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ROCKFAX - North Wales Climbs Jan 2014
In November North Wales got a new guidebook from Rockfax. In this review, Steve Crowe has a look through the new guidebook and... [ full review ]
FRCC Langdale Guidebook Review Dec 2013
The newest addition to the FRCC's current series of definitive guides to the Lake District is the 'Black' Langdale Guide. It was... [ full review ]
The new North Wales Climbs Rockfax guidebook is now available for pre-orders at a special offer price of £24.95 (RRP £29.95).
[ full story ]
Morocco Rock Guidebook Oct 2013
Morocco Rock is the ‘must have’ and much acclaimed definitive guidebook and a vital tool for any trad climbing trip... [ full story ]
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My daily drive to work takes me over the pass and last week I was dismayed to watch as Central Icefall disappeared before my eyes marking the end of the finest spell of winter climbing in Snowdonia for quite some years. My misery and disappointment must have lasted literally minutes as upon arrival at work the next volume of Scottish Rock had arrived!
Within moments of opening the book, the winter seemed like a distant memory as I embarked upon the 'kid in a sweet shop' journey from front cover to back. Where are my favourites? What's it got in there? How many have I done? (And, of course, which ones should I have done instead?) Just like in volume 1 you won't be disappointed with the content and the quality. But this time Gary goes one step further this volume opens the door to all sorts of places that, thus far, you have only dreamt of. You've certainly never seen them in a guide book before.
Of course, your favourites are all there: Famous sea stacks; Diabaig Pillar; The sun kissed crags of Reiff; Isle of Skye classics from Kilt rock to Coruisk. This time, however, the photos are better than you've ever seen, the maps are fantastic, the history absorbing, and the routes are all first class. And this is where this guide book makes its mark. In one double page spread you move from the ultra classic Dubhs ridge **** to the ultra modern Skye wall ****. Moderate to E8 without so much as a turn of the page yet both are equally inspiring.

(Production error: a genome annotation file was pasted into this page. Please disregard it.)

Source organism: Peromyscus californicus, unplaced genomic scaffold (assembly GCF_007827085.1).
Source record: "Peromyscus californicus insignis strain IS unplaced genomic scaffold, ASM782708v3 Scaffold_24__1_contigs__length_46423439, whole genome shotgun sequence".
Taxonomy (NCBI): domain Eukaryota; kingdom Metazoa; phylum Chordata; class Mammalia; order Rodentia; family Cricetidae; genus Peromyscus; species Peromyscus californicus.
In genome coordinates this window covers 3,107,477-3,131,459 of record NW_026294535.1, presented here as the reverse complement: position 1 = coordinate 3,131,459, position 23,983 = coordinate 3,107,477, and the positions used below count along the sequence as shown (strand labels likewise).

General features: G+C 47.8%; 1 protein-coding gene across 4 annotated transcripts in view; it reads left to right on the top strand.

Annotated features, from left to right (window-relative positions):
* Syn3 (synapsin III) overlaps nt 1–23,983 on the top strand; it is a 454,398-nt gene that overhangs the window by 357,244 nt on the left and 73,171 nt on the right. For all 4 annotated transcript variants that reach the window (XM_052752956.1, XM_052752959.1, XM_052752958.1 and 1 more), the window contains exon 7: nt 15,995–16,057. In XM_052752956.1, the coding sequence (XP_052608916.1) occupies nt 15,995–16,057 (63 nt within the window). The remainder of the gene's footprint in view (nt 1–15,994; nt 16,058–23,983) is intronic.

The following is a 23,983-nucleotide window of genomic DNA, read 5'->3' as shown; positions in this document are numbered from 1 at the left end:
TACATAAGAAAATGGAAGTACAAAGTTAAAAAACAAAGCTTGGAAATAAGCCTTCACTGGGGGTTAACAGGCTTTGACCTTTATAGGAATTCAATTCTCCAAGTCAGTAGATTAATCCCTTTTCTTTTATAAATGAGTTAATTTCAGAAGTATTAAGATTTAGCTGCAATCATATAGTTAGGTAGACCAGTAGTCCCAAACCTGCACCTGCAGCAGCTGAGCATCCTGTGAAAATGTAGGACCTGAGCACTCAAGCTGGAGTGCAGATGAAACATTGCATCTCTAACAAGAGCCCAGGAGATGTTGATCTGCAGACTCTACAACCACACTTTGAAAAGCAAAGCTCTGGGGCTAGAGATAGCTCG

Flick through the book again, and there are some of 'those crags'. The sort of crags you'd chosen to forget about that strike fear into the heart of puerile southern 'Hard Rock' tickers. Oh God! Sron Ulladale and Carn Mor are in there as well!
But the main reason I am so excited about this book is that it takes the lid off some well kept secrets. Like the fact that, and just ask anyone else who has touched it, Torridonian sandstone is probably the finest rock in the world!
Several years ago I had one of those trips to the North West that just define the Scottish Rock experience. The long days seemed to last forever into the evening, with each subsequent day starting later and later. We found big routes, short crags, coastal adventures and the mountains. And from sandbags on sea stacks to party invitations from complete strangers the 'craic' of the place seemed to soak into every aspect of the trip. It wasn't long before we were high on Stac Pollaidh belayed atop 'Jack the ripper' with expansive views over the summer isles realizing that this was something really special. But the rock! Wow! Enticing you on, it wasn't long before we were round the corner and truly 'expecting to fly' on Tom Prentice's 'uber classic', astounded that a wall like this had been kept secret from us for so long.
Some years later, and we were expecting something completely different as my heavily pregnant wife padded up Jetty Buttress in Gruinard Bay. Another trip, another party, and we required some sun kissed climbing, right by the road, and right by the sea. But gaining access to information about these Gairloch crags was something of the adventure. Like some clandestine mission trying to track down a shop with a 'Wild West topo'.
And then there are the Western Isles lands of myth and legend where folks like us don't get to go do we?
And this is where I have to pause for a moment, and express my only vague concern. I call it a 'vague concern' as I am not prepared for it to sound like a criticism in the slightest (not until people are queueing for routes on Mingulay at least) but I can't help but wonder if these places may lose something by being written up alongside more 'common' venues? I don't want these dreams to be turned into 'just another crag'. But I guess that's the real beauty of this book. This is your chance, and mine, to go and find out. This is your invitation to the party!
And like volume one the best thing about this book is the feeling that it is a personal invitation. From one who knows to one who can't wait to find out. If volume one confirmed all your hopes about Scottish cragging then volume two lets you know that you haven't even started yet!
In this volume:
1 Isle of Skye
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